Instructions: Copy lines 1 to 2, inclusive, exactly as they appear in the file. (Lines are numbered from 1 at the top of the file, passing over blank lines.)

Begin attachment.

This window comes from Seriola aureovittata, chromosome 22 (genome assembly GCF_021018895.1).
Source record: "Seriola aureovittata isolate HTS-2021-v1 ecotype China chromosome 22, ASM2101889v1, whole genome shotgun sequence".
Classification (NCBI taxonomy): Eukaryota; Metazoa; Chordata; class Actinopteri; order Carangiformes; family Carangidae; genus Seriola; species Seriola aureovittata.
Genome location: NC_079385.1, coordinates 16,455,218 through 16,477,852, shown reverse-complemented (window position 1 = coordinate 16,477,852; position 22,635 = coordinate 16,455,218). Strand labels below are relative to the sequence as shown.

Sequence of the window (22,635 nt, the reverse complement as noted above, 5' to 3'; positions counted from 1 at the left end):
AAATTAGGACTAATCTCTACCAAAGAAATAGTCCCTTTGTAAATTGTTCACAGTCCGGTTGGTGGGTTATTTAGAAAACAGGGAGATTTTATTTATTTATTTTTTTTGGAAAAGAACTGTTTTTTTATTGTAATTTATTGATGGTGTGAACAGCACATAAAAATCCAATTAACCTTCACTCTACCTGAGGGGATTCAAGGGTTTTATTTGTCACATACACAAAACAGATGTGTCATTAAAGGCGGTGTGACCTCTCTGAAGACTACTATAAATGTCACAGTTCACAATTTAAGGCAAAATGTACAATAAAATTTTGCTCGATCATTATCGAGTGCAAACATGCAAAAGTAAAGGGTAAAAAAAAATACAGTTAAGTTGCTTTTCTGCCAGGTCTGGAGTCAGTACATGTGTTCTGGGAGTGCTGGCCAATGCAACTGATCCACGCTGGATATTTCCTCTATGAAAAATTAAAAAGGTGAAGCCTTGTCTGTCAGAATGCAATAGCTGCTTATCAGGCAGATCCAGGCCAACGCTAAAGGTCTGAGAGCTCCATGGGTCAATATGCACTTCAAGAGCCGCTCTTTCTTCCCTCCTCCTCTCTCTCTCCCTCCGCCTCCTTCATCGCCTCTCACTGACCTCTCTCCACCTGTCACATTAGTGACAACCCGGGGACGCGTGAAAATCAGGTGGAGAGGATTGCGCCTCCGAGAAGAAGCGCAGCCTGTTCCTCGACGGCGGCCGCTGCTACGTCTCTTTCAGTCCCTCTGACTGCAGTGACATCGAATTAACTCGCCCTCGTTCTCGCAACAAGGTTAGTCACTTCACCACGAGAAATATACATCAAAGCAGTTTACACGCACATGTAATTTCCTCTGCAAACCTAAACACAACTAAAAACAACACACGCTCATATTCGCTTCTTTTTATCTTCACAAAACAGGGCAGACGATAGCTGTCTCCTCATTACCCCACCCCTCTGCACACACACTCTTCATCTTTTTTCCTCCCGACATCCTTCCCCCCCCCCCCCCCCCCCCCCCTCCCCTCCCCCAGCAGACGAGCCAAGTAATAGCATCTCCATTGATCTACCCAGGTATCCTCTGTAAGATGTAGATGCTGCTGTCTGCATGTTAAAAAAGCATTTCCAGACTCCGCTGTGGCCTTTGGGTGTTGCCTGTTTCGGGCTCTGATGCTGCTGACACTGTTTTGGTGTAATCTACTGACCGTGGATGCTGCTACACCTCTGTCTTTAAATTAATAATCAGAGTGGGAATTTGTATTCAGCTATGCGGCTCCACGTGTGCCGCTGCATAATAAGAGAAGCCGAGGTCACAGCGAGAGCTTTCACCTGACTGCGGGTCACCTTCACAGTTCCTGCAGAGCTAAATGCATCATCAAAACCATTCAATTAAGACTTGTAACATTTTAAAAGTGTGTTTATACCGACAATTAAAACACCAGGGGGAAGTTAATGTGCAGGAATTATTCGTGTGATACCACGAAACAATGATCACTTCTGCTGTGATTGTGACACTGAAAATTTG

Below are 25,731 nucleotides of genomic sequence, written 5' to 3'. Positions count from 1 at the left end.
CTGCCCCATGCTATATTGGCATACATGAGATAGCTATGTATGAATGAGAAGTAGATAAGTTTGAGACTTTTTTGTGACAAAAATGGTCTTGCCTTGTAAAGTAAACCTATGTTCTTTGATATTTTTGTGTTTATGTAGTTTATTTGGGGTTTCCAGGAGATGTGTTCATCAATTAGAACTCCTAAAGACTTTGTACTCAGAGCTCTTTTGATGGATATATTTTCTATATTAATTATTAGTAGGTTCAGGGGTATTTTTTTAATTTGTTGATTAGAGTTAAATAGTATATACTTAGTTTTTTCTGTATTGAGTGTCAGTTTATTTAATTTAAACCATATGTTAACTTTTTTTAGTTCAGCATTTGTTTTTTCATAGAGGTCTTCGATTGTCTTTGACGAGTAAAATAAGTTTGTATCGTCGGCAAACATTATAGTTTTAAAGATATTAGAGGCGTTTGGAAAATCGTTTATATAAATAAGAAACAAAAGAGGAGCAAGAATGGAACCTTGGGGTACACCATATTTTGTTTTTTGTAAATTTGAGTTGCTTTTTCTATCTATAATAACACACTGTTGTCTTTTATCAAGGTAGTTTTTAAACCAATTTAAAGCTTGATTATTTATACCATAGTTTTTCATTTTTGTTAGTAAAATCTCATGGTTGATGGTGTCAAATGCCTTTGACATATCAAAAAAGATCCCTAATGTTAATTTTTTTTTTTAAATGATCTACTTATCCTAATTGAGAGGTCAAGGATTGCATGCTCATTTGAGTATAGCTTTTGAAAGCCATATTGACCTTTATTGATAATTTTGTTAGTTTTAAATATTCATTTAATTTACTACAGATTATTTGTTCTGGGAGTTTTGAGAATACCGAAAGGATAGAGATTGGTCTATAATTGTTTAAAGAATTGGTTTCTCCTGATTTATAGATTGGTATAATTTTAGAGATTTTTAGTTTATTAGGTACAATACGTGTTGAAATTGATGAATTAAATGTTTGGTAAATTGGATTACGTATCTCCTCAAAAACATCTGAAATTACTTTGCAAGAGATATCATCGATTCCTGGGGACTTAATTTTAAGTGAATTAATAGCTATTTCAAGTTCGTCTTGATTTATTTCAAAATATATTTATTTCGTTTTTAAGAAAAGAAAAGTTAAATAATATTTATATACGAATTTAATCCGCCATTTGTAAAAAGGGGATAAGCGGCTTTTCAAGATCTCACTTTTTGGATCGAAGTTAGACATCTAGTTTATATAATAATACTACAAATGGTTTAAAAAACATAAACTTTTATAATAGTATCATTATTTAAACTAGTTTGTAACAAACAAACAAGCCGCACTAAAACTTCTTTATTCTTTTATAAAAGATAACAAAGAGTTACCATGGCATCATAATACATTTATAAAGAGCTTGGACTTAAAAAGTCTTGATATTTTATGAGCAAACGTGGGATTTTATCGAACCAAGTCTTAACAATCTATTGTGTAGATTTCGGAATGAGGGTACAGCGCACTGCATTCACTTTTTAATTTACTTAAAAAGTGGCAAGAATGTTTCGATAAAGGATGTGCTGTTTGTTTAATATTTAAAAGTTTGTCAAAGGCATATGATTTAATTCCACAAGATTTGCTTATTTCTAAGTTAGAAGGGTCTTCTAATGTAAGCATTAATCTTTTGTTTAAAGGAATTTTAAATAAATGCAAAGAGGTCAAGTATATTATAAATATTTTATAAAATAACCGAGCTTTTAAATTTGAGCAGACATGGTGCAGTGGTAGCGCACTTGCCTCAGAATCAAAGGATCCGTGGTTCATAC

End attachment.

This window comes from Seriola aureovittata, chromosome 22 (genome assembly GCF_021018895.1).
Source record: "Seriola aureovittata isolate HTS-2021-v1 ecotype China chromosome 22, ASM2101889v1, whole genome shotgun sequence".